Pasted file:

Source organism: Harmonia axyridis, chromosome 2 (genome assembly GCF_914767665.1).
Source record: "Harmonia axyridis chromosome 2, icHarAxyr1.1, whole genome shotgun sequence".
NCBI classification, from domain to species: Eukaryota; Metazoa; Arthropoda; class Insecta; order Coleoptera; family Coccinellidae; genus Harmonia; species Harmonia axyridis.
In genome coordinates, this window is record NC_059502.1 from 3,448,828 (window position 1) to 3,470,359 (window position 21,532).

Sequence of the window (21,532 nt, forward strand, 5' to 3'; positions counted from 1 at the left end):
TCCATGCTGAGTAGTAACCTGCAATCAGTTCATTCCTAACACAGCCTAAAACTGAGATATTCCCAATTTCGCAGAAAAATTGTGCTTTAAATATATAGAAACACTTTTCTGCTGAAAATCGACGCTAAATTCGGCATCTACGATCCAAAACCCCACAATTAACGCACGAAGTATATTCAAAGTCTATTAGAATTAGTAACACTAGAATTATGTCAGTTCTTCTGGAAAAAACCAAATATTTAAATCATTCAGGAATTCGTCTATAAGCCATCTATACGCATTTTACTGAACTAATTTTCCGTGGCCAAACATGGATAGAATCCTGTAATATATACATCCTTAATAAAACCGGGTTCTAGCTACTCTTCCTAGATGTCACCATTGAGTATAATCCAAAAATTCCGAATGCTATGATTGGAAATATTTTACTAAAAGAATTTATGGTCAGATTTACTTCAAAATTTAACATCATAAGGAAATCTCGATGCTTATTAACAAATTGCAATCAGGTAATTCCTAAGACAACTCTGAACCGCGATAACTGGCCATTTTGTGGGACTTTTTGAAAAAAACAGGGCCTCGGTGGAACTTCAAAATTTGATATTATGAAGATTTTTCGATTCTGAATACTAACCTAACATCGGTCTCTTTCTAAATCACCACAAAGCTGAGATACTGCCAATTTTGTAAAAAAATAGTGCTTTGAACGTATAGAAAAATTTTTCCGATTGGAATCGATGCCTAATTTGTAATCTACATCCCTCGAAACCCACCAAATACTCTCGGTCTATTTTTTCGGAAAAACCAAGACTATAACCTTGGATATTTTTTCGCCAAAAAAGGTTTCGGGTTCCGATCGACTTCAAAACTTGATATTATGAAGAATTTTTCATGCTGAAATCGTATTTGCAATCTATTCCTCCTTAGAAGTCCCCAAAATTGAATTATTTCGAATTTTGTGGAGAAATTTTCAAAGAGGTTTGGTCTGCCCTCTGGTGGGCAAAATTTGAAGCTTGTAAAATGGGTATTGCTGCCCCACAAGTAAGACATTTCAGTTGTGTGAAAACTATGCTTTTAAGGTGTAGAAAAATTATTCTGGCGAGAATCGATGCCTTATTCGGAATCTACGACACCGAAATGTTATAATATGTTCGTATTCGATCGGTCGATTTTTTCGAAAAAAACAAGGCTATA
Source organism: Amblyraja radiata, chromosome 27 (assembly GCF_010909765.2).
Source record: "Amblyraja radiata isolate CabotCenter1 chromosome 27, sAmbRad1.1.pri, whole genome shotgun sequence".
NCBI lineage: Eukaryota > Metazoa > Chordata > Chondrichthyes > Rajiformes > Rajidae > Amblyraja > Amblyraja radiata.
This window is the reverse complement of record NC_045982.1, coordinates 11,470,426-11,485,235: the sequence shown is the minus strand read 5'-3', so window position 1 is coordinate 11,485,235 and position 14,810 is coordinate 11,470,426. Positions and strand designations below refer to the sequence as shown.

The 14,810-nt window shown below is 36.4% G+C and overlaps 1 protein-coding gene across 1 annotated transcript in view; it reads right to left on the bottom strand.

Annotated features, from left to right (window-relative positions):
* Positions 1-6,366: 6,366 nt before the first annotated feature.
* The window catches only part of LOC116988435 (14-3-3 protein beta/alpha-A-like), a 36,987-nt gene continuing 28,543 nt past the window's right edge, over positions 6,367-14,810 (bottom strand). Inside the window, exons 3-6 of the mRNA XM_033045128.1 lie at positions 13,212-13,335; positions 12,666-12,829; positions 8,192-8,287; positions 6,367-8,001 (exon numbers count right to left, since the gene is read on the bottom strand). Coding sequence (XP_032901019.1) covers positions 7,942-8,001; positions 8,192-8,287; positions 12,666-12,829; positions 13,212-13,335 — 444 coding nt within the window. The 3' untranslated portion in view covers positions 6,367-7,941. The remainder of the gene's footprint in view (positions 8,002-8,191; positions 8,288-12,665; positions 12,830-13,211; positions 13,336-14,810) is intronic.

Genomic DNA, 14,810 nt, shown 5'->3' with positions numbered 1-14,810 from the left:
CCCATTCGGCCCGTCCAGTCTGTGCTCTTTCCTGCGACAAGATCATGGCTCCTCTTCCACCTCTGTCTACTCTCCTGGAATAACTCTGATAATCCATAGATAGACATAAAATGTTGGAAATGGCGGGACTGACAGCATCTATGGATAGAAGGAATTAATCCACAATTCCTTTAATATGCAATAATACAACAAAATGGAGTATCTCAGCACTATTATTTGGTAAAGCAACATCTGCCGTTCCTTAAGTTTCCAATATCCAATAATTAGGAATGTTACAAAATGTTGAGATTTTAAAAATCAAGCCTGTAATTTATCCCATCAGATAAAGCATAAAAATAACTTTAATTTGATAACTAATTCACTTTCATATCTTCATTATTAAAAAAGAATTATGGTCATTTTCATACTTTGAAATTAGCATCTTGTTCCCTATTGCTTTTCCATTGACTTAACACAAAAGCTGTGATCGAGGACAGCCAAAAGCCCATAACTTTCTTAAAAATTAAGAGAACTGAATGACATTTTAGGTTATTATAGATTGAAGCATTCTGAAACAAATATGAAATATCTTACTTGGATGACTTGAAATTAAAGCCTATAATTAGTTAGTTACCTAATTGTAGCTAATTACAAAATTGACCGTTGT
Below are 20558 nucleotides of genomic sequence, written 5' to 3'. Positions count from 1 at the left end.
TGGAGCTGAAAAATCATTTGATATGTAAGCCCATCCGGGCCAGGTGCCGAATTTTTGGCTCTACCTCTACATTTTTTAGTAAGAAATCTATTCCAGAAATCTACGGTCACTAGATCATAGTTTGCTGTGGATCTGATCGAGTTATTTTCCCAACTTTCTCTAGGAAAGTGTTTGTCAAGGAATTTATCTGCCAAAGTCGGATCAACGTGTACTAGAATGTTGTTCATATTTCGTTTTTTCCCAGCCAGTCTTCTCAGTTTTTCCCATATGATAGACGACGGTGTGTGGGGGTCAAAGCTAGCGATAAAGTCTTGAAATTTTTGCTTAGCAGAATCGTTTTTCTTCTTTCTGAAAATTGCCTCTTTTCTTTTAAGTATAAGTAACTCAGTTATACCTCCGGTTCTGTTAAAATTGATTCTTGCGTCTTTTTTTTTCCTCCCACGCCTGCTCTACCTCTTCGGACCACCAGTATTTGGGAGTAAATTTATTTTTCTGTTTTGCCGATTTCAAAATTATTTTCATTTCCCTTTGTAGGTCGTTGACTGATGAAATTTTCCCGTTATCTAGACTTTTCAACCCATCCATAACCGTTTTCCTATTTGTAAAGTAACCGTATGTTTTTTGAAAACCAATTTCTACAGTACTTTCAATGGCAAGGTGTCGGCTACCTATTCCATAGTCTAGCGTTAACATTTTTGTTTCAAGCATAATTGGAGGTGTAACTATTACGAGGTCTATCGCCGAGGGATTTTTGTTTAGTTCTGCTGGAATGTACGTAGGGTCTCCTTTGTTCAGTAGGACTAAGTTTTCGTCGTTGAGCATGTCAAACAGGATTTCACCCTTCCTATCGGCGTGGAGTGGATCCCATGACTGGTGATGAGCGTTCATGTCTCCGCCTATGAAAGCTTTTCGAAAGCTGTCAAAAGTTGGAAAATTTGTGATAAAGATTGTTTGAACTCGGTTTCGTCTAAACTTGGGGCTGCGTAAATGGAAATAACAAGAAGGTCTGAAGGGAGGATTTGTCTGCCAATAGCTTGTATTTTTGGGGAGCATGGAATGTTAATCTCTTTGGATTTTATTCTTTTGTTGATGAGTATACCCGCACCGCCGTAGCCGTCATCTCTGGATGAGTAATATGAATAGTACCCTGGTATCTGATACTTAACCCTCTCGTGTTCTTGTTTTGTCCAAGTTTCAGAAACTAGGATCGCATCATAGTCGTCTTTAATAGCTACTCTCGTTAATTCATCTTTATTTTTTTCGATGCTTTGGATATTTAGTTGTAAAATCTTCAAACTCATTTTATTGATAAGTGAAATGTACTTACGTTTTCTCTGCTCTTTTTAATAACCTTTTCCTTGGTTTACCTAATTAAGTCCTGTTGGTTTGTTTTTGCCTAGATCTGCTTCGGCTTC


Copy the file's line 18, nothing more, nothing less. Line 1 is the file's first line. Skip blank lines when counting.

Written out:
TGGAGCTGAAAAATCATTTGATATGTAAGCCCATCCGGGCCAGGTGCCGAATTTTTGGCTCTACCTCTACATTTTTTAGTAAGAAATCTATTCCAGAAATCTACGGTCACTAGATCATAGTTTGCTGTGGATCTGATCGAGTTATTTTCCCAACTTTCTCTAGGAAAGTGTTTGTCAAGGAATTTATCTGCCAAAGTCGGATCAACGTGTACTAGAATGTTGTTCATATTTCGTTTTTTCCCAGCCAGTCTTCTCAGTTTTTCCCATATGATAGACGACGGTGTGTGGGGGTCAAAGCTAGCGATAAAGTCTTGAAATTTTTGCTTAGCAGAATCGTTTTTCTTCTTTCTGAAAATTGCCTCTTTTCTTTTAAGTATAAGTAACTCAGTTATACCTCCGGTTCTGTTAAAATTGATTCTTGCGTCTTTTTTTTTCCTCCCACGCCTGCTCTACCTCTTCGGACCACCAGTATTTGGGAGTAAATTTATTTTTCTGTTTTGCCGATTTCAAAATTATTTTCATTTCCCTTTGTAGGTCGTTGACTGATGAAATTTTCCCGTTATCTAGACTTTTCAACCCATCCATAACCGTTTTCCTATTTGTAAAGTAACCGTATGTTTTTTGAAAACCAATTTCTACAGTACTTTCAATGGCAAGGTGTCGGCTACCTATTCCATAGTCTAGCGTTAACATTTTTGTTTCAAGCATAATTGGAGGTGTAACTATTACGAGGTCTATCGCCGAGGGATTTTTGTTTAGTTCTGCTGGAATGTACGTAGGGTCTCCTTTGTTCAGTAGGACTAAGTTTTCGTCGTTGAGCATGTCAAACAGGATTTCACCCTTCCTATCGGCGTGGAGTGGATCCCATGACTGGTGATGAGCGTTCATGTCTCCGCCTATGAAAGCTTTTCGAAAGCTGTCAAAAGTTGGAAAATTTGTGATAAAGATTGTTTGAACTCGGTTTCGTCTAAACTTGGGGCTGCGTAAATGGAAATAACAAGAAGGTCTGAAGGGAGGATTTGTCTGCCAATAGCTTGTATTTTTGGGGAGCATGGAATGTTAATCTCTTTGGATTTTATTCTTTTGTTGATGAGTATACCCGCACCGCCGTAGCCGTCATCTCTGGATGAGTAATATGAATAGTACCCTGGTATCTGATACTTAACCCTCTCGTGTTCTTGTTTTGTCCAAGTTTCAGAAACTAGGATCGCATCATAGTCGTCTTTAATAGCTACTCTCGTTAATTCATCTTTATTTTTTTCGATGCTTTGGATATTTAGTTGTAAAATCTTCAAACTCATTTTATTGATAAGTGAAATGTACTTACGTTTTCTCTGCTCTTTTTAATAACCTTTTCCTTGGTTTACCTAATTAAGTCCTGTTGGTTTGTTTTTGCCTAGATCTGCTTCGGCTTC